Leo and Jack in Drag Resized.jpg
Chris Duva as Jack and Brent Barrett as Leo in Leading Ladies, The Alley Theatre; PC: T. Charles Erickson
Reviews

Leading Ladies in the Cleveland Plain Dealer

An evening full of comical, belly-laugh, yummy treats

Monday, September 13, 2004
Tony Brown
Plain Dealer Theater Critic

No. 1, guys in dresses. No. 2, Shakespeare. No. 3, friends of Dick Cheney's daughter.

These three disparate elements come together in a highly combustible and almost continuously hilarious new comedy by Ken Ludwig, Broadway's reigning gagmeister.

"Leading Ladies," a doozy of a cross-dressing comedy, had its world premiere over the weekend at the Cleveland Play House, in a superbly designed and performed production directed with spot-on comic timing by the author himself.

The play worships Shakespeare, and especially "Twelfth Night," ranging from its premise about two itinerant Shakespearean actors in drag to its surprise curtain call-within-a-curtain call.

The plot - the two actors dress up as women to inherit $1 million each, but fall in love with the real women they're supposed to hoodwink - may have some purists shouting, "Foul!"

Sure enough, it does bear a resemblance to "Some Like It Hot" (if not the funniest movie ever made, one that will do until the funniest movie comes along) and "Charley's Aunt."

But an 11th-hour surprise development concerning one character's sexual orientation takes the play's denouement in an entirely new direction.

That revelation and the sly Shakespeare allusions both add enough new dimensions to a familiar story to make it fresh and funny all over again.

In fact, the literary references and the turning of the sexual tables deepen the comedy, subtly reminding us that cross-dressing is by no means a modern invention, drawing a line connecting the Bard's gender-bending to Flip Wilson's Geraldine.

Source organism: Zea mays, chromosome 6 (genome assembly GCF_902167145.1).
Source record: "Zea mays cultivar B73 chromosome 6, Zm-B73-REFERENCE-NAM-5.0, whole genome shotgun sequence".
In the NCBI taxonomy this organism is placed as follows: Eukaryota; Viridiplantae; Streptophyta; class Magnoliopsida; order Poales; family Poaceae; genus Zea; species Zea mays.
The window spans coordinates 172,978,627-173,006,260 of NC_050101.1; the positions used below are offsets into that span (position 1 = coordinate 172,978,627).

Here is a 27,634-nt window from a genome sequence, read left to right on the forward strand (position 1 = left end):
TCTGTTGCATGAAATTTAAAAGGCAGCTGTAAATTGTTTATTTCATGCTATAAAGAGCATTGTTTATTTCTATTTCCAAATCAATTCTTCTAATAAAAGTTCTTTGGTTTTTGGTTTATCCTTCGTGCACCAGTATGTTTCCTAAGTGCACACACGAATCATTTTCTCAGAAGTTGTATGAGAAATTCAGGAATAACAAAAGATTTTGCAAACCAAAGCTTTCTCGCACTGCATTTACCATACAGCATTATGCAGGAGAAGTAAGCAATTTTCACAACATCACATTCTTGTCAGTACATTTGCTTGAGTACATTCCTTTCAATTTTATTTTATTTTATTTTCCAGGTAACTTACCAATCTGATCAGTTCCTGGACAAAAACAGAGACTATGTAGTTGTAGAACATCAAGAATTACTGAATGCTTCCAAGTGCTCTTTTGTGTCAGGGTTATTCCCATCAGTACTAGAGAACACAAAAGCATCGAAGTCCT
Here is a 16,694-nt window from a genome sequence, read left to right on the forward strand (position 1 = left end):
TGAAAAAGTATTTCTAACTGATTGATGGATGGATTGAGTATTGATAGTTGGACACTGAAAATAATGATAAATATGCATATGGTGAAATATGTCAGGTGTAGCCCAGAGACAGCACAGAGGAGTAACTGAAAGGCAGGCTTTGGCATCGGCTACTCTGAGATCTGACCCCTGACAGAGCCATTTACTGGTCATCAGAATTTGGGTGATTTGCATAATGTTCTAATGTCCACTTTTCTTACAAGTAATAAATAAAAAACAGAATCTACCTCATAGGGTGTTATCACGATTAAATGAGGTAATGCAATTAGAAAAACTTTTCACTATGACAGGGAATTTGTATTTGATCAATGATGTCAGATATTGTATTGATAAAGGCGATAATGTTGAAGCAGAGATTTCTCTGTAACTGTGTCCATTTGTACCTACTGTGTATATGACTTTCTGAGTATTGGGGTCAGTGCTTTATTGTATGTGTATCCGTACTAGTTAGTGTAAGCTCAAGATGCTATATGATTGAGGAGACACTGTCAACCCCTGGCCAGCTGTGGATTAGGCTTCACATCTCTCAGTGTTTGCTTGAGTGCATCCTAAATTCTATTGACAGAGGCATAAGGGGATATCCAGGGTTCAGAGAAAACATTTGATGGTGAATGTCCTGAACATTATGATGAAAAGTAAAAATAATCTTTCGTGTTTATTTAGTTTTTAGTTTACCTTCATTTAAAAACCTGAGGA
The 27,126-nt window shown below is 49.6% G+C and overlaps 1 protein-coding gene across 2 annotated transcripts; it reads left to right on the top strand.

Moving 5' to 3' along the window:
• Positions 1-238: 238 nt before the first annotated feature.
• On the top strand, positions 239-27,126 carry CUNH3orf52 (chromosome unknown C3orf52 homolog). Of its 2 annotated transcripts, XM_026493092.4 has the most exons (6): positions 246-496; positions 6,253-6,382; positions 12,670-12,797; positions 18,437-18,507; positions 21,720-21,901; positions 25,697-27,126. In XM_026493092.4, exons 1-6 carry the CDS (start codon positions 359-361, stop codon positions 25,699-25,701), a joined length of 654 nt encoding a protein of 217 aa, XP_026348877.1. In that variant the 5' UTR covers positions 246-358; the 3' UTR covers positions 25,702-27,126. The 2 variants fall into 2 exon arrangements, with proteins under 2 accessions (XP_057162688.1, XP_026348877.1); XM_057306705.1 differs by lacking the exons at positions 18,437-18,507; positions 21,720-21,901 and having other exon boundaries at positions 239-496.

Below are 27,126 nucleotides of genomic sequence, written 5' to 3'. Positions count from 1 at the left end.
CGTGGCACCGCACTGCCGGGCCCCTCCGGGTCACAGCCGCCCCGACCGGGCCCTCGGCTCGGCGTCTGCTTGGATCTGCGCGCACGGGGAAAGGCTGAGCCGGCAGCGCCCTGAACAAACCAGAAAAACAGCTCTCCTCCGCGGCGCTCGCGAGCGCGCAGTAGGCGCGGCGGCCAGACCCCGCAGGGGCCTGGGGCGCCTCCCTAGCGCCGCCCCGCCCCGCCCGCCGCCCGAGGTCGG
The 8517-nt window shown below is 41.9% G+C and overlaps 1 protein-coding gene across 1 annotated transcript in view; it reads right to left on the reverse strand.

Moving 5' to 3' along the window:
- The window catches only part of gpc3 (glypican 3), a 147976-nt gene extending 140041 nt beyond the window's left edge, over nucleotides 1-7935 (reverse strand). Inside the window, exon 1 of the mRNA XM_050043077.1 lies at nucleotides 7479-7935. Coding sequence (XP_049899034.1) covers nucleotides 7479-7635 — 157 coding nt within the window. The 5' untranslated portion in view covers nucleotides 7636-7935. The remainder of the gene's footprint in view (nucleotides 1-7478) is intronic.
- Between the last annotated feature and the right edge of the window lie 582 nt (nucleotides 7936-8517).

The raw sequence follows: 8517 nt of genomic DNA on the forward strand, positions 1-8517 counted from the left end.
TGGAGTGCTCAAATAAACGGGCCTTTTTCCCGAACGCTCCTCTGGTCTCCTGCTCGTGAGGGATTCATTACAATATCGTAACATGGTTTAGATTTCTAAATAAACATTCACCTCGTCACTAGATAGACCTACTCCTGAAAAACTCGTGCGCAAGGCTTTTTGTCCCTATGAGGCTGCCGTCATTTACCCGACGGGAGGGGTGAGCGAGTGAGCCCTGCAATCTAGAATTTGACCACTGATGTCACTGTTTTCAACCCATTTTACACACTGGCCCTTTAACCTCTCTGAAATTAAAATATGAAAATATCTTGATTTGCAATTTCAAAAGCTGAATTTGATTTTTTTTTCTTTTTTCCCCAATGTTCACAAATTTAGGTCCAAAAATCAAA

Ludwig's script, developed last season at the Play House's Next Stage Festival, is more consistently funny than his "Lend Me a Tenor" and "Moon Over Buffalo," which sometimes feel mechanical.

"Tenor" and "Buffalo" both hit big at the Broadway box office and at theaters around the country. "Leading Ladies," which moves next month to Houston's Alley Theatre, may well have a similar trajectory of success.

But even if the Play House/Alley production doesn't make it to Broadway, Clevelanders can enjoy what amounts to a Broadway show in the comforts of the warm, wood-paneled Drury Theatre.

Broadway blood courses through the veins of every member of the creative team, and it shows most obviously in set designer Neil Patel's towering York, Pa., manse and its elegant, sweeping grand staircase.

The cast runs like a pack of theatrical thoroughbreds, too.

As the two conniving but none-too- swift actors, Brent Barrett is Hollywood handsome and knows it as the Tony Curtis-y one, while Christopher Duva comes across like Leo Bloom from "The Producers" in the Jack Lemmon-y part.

As the actors' romantic interests, Lacey Kohl's endless legs will fog even the most devoutly married guy's glasses when she appears in roller skates and red- checked minidress, and Erin Dilley's girl-next-door wholesomeness covers up a starved libido.

But performances in smaller "character" roles offer the yummiest treats in an evening filled with them. Mark Jacoby, for instance, boils over with pent-up rage as a greedy, meddlesome pastor, and Dan Lauria has an easygoing presence as a stolid, oft-insulted family doctor.

And tiny Jane Connell, who has been on Broadway for nearly half a century, including four Ludwig plays, portrays a rascally matriarch who thankfully just won't die.

"Leading Ladies" marks the directorial debut of Ludwig, and the author has his play operating with laserlike precision. Much to his credit as a word person, some of the funniest moments are visual, not vocal.

Men dressing up as women has always been funny, but that is only the beginning of the laughter in "Leading Ladies."

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